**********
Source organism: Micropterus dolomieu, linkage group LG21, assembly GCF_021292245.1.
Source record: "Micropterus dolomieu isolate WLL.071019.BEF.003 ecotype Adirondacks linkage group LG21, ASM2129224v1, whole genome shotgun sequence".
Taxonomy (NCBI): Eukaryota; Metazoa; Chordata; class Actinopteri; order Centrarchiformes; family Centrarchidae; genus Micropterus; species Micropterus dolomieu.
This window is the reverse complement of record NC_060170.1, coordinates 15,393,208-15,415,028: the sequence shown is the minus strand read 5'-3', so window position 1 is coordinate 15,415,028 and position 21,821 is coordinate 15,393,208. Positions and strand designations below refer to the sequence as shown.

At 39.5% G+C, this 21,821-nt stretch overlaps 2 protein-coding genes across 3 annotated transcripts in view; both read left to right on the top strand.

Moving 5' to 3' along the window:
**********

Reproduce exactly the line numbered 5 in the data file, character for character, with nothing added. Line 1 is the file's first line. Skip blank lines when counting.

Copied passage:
At 39.5% G+C, this 21,821-nt stretch overlaps 2 protein-coding genes across 3 annotated transcripts in view; both read left to right on the top strand.